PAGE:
Katherine highlights how the sources of music writing can contradict — Colonel Skinner’s notes on ‘kalavants’ are totally divergent to other sources, making cross-checking a must. Her book is a compilation of that immense research, which took over five years. “I used mostly Persian and to a lesser extent, Urdu, Brajbhasha and Hindi texts.”

More relevant today are Katherine’s views on the ‘thaat’ system – “it is well-documented that modern musicians do not use shared scales to conceptualise raga relationships... Ghulam Raza’s system (enunciated in a treatise in 1790-93) cares more towards modern raga relationships than Bhatkhande’s”.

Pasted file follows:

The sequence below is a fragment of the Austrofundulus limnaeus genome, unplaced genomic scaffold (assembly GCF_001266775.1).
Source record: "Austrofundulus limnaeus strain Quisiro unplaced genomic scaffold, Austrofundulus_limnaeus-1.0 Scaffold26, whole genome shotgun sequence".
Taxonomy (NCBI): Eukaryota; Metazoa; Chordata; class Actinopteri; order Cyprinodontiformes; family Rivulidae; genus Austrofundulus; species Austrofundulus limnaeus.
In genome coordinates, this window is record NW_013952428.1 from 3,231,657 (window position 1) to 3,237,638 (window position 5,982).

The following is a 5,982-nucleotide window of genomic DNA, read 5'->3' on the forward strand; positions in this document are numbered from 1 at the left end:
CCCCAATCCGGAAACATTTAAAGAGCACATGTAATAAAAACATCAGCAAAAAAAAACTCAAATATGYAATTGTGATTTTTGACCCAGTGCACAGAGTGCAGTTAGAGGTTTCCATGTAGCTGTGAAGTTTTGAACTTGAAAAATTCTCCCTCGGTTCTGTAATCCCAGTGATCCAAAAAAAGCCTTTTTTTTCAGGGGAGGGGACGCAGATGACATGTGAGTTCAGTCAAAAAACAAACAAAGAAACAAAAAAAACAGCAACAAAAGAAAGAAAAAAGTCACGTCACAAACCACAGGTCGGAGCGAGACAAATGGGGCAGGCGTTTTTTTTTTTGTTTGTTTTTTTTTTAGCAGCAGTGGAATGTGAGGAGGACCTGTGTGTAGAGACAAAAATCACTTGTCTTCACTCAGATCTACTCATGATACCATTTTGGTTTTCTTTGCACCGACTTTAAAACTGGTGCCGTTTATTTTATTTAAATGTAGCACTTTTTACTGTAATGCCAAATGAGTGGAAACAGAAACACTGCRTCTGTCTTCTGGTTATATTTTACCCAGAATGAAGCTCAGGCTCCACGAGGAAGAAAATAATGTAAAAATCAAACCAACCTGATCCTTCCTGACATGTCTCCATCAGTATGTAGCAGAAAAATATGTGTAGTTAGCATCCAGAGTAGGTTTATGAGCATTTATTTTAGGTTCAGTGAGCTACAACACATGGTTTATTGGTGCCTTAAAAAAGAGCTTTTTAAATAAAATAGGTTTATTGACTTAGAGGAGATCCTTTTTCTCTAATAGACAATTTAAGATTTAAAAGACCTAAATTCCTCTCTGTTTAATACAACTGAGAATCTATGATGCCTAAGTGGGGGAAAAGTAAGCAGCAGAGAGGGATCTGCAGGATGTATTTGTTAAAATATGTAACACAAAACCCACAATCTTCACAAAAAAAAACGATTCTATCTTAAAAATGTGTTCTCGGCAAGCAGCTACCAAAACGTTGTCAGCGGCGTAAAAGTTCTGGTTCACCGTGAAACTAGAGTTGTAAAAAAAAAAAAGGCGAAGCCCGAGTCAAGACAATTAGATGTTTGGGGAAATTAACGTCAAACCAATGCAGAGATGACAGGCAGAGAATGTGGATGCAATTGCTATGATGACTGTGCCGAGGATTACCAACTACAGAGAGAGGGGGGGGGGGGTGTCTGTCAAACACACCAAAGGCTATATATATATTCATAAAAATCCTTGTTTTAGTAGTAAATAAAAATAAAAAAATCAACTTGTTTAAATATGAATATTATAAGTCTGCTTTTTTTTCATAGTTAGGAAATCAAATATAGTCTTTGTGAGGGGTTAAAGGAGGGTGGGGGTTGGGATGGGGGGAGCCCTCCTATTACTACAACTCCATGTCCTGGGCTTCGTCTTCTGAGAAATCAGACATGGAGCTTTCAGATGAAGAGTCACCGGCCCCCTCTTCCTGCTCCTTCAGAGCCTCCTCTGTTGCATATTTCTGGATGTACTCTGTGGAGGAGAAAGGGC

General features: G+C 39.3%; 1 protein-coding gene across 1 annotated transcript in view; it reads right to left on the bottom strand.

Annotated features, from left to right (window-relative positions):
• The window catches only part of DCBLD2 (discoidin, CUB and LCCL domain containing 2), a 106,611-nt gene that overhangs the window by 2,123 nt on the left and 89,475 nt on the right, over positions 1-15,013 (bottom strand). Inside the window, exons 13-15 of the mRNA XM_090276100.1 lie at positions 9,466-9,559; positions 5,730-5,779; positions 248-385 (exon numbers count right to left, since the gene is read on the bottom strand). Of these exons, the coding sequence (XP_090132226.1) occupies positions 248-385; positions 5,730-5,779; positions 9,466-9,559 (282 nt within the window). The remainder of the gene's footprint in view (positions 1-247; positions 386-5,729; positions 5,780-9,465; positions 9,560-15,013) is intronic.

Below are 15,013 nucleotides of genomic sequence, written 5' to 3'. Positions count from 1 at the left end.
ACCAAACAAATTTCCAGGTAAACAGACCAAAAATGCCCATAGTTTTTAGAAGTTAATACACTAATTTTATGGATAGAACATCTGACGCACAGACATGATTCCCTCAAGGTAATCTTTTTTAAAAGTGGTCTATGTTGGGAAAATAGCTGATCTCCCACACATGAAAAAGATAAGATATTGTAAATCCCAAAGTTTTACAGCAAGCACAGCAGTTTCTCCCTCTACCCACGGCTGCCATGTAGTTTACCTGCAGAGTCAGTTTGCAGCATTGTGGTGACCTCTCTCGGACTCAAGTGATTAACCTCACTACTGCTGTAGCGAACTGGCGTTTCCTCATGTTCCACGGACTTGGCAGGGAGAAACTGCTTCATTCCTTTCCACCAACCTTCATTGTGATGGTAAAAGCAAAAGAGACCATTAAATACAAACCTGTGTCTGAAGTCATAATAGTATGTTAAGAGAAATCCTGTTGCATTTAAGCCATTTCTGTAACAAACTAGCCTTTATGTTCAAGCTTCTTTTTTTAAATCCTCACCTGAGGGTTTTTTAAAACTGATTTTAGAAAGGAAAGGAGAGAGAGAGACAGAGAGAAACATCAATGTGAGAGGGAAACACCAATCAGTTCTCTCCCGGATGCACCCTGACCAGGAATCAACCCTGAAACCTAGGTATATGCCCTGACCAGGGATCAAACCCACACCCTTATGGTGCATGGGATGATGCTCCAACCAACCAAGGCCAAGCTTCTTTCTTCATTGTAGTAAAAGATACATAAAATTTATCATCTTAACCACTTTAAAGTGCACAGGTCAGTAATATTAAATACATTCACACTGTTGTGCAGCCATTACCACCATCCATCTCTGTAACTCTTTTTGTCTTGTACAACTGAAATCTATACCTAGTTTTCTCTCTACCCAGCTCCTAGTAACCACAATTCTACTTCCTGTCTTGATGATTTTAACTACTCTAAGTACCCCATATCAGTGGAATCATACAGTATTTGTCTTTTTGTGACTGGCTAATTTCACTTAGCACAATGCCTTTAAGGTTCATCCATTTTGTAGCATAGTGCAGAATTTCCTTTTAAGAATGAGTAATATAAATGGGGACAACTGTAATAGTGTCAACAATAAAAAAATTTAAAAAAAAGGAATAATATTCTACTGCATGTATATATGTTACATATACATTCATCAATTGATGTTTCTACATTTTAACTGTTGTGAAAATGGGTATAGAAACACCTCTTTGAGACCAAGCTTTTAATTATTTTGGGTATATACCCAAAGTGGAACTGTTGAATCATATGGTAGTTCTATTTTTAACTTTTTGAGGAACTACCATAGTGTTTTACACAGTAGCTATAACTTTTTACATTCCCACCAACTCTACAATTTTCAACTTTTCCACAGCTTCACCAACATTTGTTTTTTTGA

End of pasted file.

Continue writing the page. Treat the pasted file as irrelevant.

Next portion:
The most poignant chapter is about the visually-impaired Mian Himmat Khan, ‘Keeper of the Flame,’ Belonging to Sadarang’s lineage, he died early during the reign of Bahadur Shah Zafar (1837-58). He attempted to preserve his knowledge through the treatise Asl al-Usul. As he had no sons, he took his daughter’s son, Mir Nasir Ahmed, as his last ‘bin’ disciple. Mir Nasir Ahmed had to flee Delhi after 1858, and lived under the patronage of the Kapurthala prince, Bikrama Singh (wrongly mentioned as Bikramjit Singh in texts).

Katherine’s research brings to light an unknown part of our music history, one lost with time. In her words, “the lineages important to 20th century musicians are not the same as those deemed central by Mughal patrons and musicians in their own time.” She concludes, “so many stories remain untold in this book. It is because I do not have the many lifetimes I would need to tell them all.”